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Why Cant We Be Friends? Combating Obesity and Hunger Together!

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Presentation on theme: "Why Cant We Be Friends? Combating Obesity and Hunger Together!"— Presentation transcript:

1 Why Cant We Be Friends? Combating Obesity and Hunger Together!

2 About Us The Center is an Omaha based independent non-profit research organization providing nutrition research, evaluation and partnership in: childhood obesity prevention, food insecurity, and local food systems Gretchen Swanson Center for Nutrition

3 Research Areas

4 Overview Obesity Food Insecurity The Food Insecurity and Obesity Connection

5 Obesity in the U.S. Coronary heart disease Type 2 diabetes Stroke Cancers High blood pressure High levels of triglycerides Liver and Gallbladder disease Sleep apnea Respiratory disease Impact on Children 23 million children/adolescents Obesity, Adolescents 12-19 Years, US, 1976-2006 3

6 Obesity has Changed our Social Norms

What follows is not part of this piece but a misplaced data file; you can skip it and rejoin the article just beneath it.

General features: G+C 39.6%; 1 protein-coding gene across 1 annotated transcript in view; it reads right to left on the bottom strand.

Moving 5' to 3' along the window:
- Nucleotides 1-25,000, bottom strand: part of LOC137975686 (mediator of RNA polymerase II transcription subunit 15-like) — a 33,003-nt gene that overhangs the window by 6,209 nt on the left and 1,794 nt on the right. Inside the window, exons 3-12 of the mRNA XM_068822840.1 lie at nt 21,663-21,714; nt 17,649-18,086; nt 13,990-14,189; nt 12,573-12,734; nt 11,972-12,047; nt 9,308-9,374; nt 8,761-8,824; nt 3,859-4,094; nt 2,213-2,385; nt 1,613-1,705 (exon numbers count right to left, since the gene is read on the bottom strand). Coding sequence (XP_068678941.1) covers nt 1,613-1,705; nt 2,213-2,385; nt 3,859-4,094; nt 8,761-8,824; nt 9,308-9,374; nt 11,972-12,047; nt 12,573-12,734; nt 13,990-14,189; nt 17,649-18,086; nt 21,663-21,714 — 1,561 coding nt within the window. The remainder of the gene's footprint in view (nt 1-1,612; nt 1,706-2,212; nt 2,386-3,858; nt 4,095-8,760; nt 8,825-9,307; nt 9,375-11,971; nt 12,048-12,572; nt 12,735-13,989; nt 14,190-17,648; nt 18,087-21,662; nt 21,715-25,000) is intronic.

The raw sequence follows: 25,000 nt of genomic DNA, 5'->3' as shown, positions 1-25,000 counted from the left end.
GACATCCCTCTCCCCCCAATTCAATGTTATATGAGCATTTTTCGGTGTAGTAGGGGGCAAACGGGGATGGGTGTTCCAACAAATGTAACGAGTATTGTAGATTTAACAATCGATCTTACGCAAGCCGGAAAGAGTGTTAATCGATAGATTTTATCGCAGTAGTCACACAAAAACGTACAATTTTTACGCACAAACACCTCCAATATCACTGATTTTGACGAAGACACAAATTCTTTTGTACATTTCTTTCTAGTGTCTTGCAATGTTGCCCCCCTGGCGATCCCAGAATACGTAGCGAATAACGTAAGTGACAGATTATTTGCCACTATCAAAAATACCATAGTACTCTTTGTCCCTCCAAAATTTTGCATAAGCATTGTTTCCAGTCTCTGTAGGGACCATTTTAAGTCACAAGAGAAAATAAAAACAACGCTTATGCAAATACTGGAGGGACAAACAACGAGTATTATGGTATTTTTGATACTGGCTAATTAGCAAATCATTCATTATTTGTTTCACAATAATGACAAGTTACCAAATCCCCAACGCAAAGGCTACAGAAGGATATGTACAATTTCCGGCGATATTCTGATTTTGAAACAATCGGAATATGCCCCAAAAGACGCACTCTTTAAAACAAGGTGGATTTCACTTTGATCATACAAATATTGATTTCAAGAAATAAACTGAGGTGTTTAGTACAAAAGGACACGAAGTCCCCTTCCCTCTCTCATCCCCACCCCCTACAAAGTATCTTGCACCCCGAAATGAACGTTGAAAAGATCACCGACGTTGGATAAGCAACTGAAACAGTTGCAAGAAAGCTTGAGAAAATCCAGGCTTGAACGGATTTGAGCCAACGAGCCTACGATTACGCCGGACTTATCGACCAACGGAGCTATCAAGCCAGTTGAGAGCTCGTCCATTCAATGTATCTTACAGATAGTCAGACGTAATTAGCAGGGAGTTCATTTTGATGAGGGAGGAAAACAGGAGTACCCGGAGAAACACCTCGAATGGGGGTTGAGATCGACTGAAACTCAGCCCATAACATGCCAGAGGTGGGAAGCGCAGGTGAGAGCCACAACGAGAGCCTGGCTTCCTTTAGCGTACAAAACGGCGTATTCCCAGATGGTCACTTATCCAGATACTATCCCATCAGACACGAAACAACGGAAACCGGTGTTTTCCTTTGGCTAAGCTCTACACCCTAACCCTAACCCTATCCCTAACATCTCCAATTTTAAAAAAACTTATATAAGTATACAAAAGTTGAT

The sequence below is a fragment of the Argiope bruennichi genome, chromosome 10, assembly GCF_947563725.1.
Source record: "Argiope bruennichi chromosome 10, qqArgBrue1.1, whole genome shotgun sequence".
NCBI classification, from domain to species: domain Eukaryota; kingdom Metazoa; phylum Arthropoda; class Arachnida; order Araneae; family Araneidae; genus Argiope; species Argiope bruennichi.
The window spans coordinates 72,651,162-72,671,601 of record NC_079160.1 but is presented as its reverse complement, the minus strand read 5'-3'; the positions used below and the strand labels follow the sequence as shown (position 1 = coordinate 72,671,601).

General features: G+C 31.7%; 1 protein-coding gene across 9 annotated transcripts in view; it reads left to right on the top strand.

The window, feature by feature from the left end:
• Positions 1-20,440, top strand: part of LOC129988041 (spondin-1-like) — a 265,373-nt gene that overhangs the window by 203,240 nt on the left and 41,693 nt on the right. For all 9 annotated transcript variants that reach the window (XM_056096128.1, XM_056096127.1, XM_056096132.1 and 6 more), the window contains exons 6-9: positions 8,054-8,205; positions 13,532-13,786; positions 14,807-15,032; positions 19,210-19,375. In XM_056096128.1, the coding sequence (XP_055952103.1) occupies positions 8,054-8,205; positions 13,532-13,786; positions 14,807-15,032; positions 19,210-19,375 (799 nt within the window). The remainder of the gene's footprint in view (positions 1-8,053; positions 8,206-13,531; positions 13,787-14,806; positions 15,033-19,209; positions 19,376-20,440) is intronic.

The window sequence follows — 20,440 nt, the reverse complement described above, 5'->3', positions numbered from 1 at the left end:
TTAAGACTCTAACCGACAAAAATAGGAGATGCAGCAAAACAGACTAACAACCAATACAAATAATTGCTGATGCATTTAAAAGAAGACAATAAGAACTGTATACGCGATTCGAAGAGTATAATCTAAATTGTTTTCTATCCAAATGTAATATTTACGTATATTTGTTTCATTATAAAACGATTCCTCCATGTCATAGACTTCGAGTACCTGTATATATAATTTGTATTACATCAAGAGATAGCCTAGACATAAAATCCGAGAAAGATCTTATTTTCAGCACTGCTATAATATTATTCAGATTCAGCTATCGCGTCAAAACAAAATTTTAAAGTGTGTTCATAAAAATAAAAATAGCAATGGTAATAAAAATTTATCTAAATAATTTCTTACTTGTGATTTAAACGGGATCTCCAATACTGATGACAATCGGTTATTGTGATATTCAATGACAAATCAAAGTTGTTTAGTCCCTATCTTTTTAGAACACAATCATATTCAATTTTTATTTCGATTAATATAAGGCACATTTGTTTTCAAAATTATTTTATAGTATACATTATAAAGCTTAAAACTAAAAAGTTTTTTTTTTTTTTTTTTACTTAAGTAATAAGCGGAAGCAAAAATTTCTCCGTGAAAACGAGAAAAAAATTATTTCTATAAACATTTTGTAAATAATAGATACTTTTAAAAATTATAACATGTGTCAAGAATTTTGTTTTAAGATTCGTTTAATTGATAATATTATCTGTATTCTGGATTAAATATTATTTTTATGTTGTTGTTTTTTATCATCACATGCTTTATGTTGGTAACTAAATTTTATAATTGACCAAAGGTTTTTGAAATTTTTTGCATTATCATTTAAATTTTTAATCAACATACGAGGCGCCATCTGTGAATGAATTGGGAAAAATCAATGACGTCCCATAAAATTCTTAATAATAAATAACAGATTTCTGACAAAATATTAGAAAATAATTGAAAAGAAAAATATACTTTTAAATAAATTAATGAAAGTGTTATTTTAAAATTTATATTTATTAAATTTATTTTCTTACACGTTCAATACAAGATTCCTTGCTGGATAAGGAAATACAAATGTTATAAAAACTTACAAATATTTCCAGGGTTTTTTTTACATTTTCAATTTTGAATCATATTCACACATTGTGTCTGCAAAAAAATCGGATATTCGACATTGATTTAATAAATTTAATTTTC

7 Food Insecurity Prevalence, Correlates and Outcomes Under-nutrition Developmental issues Cognitive issues Psychosocial issues Physical impairments Poor academic performance Food Insecurity Location Race- Ethnicity PovertyEducation Family Size Sex Marital Status In 2011 51.1 Million People (14.9%) in Food Insecure Households 8.2 Million Children Food Insecure

8 The Intersect of Hunger and Obesity

9 Coexistence of Food Insecurity and Obesity Poverty Poor Education Marital Status Other Indicators of Socioeconomic Status Shared risk factors Location Race/Ethnicity Non-Hispanic Blacks Blacks Common Population Burden Food deprivation – overconsumption Nutrition deficiencies – weight gain Episodic food shortages - increased body fat Biological Mechanisms Limited variety of foods Low cost high energy foods Fewer fruits and vegetables Behavioral Mechanisms Food Insecurity Obesity Malnutrition Poor Dietary Quality

10 Hunger and Obesity Movements in Parallel

11 Obesity and Hunger: Which is more important? CNN: Global report: Obesity bigger health crisis than hunger Obesity is a bigger health crisis globally than hunger, and the leading cause of disabilities around the world… The Times: Obesity kills more than hunger in march of progress Obesity has become a bigger threat to global health than child hunger, according to a major study. Public Health Daily No: 309:780 THE WORLDS FAVORITE NEWSPAPER September 5, 2013 VS. Business Week: The Global Obesity Bomb It may seem strange to be worried about too much food when the United Nations suggests that, as the planets population continues to expand, about 1 billion people may still be undernourished. Although there are good reasons to think the 1 billion estimate might be exaggerated, it is clear that hundreds of millions do still regularly go to sleep hungry.